Dragons, dragonflies and butterflies
One of the things that first surprised me about yin yoga when I first started practicing it, sensorial depth experience aside, were the names of the poses. They were so different from the names I already knew. I learned over time that the same thing happens in any Haṭha Yoga with different lineages from India, in Sanskrit. For example, Baba Hari Dass of Mount Madonna Center calls śavāsana (corpse pose) by the name of, paryaṅkāsana (lying on the lap of mother earth). In yin yoga my teachers, sometimes refer to śavāsana as pentacle. I refer to this posture as star or star looking at the sky. The names of the postures we use in yin yoga are original to this practice, not a Sanskrit translation (example below).
A little history of Yin Yoga
When the yin yoga practice began in the late 80s, most yogis in the USA were practicing aṣṭāṅga vinyāsa yoga and Iyengar yoga. Paul Grilley, the founder of yin yoga, started teaching the yin yoga poses under different names, with the aim of inspiring a quiet and internal practice. Their names were influenced by Taoism, another important part of the history of this practice. However, they are Haṭha Yoga poses, and you could use the Sanskrit names if you wanted.
When studying with Paul and Suzee Grilley you learn that the most important thing is the objective of your practice and each pose. The names of the positions are simply references to remember and communicate.
For the curious, an example of Sanskrit transliteration:
ब Ba, द्ध ddha, को ko, णा ṇā, स sa, न na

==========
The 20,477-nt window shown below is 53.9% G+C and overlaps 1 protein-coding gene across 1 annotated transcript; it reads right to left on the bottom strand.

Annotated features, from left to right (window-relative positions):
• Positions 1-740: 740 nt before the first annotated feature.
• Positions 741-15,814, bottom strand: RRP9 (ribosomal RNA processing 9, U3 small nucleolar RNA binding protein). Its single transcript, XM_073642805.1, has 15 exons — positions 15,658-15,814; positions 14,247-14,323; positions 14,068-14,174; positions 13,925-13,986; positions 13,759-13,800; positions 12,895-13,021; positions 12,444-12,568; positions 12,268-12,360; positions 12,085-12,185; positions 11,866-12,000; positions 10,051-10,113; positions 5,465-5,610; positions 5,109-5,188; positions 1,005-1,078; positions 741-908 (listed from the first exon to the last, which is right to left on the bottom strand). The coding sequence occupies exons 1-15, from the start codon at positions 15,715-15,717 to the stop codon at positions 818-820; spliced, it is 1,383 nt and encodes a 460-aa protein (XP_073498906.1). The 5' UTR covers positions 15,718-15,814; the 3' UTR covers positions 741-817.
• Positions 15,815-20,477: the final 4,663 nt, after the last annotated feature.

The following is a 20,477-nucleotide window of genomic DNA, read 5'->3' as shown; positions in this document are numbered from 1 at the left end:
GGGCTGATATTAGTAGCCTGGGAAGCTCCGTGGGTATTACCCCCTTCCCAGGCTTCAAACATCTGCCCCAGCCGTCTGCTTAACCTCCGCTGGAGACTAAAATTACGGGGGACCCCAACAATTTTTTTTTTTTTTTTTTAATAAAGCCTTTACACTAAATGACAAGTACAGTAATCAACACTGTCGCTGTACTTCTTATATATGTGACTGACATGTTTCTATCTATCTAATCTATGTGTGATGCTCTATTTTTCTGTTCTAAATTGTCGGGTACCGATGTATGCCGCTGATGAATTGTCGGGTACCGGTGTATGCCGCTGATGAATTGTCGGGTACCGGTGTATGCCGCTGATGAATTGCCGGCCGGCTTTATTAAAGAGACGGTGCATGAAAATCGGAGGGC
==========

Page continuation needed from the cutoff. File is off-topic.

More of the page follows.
Baddha + koṇa + āsana
Baddha = bound, koṇa = angle, āsana = seat/pose
Bound angle pose would be its translation or rather transliteration. Transliteration in this case comes from the Devanāgarī, scripture in Sanskrit. Each sound of the Sanskrit alphabet is translated into the IAST (International Alphabet Sanskrit Transliteration) allowing the romanization of Indian writing without loss of information. Thus we can pronounce it without having to know the alphabet in Sanskrit (Devanāgarī). In the Haṭhayogapradīpikā, 1. 54 (Svatarma, around the 15th century) refers to this posture as bhadrāsana (noble posture). In Makaranda Yoga (Sri T Krishnamacharya, 1934) it refers to the posture as Baddha koṇāsana (bound angle posture). In yin yoga we refer to it as the butterfly posture.
Disclaimer: I do not claim to be an expert in Sanskrit with this text. Sanskrit is a hobby that I have been able to study under Dr. Maria Elena Sierra at the University of Barcelon. I just wanted to share some insights to consider when thinking about the names of the postures, be it in Yin or any style of Yoga.